Danielle Walquist Alex Chien
Leslie Capozzoli Suzanne Long
James Gross Cello: Wendy Stuart
Michelle Walquist Bass: Scott West
Frances Chang Piano: Jon Pixley
3:00-4:00 Kathryn Shirmohammad, Piano
Presiding: Jean Tabor, Library Director
Introductions & Remarks:
Dr. James Gillig, Board Chairman
David Osler, Osler/Milling Architects
Dedication & Ribbon Cutting
Everyone is invited into the library for tours and refreshments
Library materials find new home
Monday, October 24, 1988
Observer & Eccentric Newspapers
The move is on.
Books, videocassettes and other library materials are in the process of being moved from the existing facility on the third floor of township hall on Canton Center to a shining new home a stone's throw away south of the administration building.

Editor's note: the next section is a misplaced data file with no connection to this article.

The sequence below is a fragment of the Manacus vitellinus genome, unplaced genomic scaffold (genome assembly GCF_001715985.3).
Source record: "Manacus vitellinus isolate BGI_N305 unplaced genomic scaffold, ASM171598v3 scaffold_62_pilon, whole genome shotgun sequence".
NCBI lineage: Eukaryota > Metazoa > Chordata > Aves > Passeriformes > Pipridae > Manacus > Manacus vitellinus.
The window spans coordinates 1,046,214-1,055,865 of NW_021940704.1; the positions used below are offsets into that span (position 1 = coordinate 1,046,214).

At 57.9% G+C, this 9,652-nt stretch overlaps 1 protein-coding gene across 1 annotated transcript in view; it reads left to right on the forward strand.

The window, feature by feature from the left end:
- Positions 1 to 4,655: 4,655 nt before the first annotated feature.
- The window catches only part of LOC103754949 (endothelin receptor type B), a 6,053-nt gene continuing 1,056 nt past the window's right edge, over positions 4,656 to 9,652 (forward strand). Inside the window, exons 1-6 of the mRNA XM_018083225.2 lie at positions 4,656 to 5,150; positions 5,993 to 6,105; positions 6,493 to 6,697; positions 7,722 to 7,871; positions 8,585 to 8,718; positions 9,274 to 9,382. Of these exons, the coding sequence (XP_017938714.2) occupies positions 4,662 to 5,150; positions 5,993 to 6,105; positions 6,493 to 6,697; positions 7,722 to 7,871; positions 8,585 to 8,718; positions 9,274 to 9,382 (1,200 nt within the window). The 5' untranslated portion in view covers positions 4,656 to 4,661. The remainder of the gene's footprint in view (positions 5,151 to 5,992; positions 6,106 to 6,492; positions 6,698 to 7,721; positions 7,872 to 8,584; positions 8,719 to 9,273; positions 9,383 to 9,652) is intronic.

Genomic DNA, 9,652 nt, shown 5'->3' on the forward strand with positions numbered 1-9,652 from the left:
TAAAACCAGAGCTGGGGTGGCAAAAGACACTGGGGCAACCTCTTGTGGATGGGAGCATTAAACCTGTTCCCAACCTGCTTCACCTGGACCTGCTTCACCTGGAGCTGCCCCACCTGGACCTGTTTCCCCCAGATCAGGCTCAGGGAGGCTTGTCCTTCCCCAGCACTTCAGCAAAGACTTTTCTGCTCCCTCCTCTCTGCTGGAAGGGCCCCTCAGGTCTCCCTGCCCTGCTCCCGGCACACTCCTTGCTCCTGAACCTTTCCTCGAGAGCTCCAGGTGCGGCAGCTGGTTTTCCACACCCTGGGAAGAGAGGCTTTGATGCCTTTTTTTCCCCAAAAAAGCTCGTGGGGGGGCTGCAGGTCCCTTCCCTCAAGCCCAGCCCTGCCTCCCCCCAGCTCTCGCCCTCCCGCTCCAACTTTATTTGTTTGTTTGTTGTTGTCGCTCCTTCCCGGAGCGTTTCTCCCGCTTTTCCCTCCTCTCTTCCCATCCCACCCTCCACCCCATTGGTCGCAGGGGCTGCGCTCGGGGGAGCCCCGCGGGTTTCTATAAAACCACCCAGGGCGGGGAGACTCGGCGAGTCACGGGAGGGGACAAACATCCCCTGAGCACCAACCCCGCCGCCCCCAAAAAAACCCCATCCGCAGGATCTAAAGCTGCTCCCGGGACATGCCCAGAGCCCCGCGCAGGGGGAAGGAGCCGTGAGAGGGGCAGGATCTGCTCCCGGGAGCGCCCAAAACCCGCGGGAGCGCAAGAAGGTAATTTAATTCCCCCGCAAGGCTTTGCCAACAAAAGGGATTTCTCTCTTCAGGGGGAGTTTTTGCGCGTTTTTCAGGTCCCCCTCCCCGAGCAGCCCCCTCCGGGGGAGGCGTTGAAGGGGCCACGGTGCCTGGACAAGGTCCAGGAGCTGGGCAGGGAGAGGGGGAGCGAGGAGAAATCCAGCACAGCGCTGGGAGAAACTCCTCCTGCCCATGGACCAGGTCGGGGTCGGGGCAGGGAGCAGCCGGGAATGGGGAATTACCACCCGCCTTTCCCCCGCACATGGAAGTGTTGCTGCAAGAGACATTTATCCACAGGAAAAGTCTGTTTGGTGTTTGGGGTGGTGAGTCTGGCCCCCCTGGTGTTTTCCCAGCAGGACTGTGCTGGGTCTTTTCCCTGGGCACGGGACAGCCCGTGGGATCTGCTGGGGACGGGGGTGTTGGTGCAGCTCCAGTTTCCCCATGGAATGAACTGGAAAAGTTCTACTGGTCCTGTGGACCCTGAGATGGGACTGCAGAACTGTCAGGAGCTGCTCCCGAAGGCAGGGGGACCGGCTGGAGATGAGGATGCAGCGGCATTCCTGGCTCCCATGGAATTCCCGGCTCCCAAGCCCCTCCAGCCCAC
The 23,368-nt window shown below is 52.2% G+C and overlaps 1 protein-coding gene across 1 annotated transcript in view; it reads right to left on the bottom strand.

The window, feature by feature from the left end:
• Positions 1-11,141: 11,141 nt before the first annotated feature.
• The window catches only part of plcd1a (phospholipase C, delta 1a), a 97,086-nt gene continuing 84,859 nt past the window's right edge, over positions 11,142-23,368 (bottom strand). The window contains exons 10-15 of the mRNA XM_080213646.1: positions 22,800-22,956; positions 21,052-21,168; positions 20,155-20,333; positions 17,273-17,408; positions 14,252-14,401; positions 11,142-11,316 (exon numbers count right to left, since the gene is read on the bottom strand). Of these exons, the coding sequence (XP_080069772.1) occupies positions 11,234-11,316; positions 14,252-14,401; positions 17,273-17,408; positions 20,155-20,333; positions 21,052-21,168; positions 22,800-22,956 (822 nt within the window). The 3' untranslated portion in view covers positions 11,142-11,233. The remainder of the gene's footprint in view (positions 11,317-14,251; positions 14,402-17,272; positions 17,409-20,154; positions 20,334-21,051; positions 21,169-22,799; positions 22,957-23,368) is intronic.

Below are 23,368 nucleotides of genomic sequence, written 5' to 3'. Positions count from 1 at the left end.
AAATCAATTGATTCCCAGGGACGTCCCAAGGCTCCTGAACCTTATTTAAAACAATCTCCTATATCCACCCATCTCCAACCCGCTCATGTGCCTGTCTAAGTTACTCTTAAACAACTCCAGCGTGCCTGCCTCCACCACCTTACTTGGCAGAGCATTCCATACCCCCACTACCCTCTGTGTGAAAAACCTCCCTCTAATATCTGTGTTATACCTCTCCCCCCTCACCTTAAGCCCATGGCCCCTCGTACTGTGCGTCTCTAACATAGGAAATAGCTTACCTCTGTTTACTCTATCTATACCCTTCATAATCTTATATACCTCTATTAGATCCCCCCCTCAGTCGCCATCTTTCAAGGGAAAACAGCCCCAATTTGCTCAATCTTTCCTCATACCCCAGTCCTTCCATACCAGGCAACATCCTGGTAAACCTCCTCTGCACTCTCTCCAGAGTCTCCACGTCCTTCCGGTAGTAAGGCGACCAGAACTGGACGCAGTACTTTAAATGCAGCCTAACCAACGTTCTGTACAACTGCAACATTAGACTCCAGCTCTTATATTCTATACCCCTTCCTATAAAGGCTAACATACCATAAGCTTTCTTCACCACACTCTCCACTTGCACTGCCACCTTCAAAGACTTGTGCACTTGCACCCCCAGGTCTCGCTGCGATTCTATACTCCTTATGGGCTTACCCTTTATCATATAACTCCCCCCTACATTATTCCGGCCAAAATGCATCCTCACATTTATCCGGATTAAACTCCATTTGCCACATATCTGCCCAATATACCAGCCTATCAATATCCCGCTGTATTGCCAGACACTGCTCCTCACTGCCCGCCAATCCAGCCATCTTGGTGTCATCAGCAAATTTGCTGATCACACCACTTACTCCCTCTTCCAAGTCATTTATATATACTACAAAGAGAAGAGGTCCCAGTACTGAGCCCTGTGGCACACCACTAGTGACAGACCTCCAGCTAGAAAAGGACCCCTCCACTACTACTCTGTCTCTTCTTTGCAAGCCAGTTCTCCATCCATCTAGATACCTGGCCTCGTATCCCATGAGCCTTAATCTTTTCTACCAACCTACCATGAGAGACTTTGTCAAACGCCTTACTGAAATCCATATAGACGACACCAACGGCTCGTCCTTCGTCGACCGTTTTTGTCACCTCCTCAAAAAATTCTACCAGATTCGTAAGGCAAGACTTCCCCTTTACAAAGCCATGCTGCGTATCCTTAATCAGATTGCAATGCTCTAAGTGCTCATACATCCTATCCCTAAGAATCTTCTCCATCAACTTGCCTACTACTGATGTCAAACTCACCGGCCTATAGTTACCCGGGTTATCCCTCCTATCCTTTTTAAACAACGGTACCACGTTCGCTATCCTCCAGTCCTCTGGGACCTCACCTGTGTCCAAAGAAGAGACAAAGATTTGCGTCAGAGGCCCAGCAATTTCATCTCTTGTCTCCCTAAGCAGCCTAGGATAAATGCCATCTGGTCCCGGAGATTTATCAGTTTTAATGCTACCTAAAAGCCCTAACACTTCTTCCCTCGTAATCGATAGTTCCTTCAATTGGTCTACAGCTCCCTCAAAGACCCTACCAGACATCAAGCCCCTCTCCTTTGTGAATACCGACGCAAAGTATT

Hallett Co., a Chicago-based professional library and office mover, was called in to do the job for about $30,000, according to Dr. Jim Gillig, library board member.
Old shelves will be painted on the newly laid carpet without any worry of drips and spills, Gillig explained. All that's made possible by using an electrostatic process which draws the paint to metal surfaces.
by Ken Voyles
The move is on.
More than 90,000 books and other materials will be shifted as the Canton Public Library takes over its new quarters on Canton Center Road.
The library, which has been located on the third floor of the Canton Administration Building since 1980, will be closed until after the move is completed. It closed on Sunday (Oct. 16) and will remain closed for service until Monday, Nov. 14.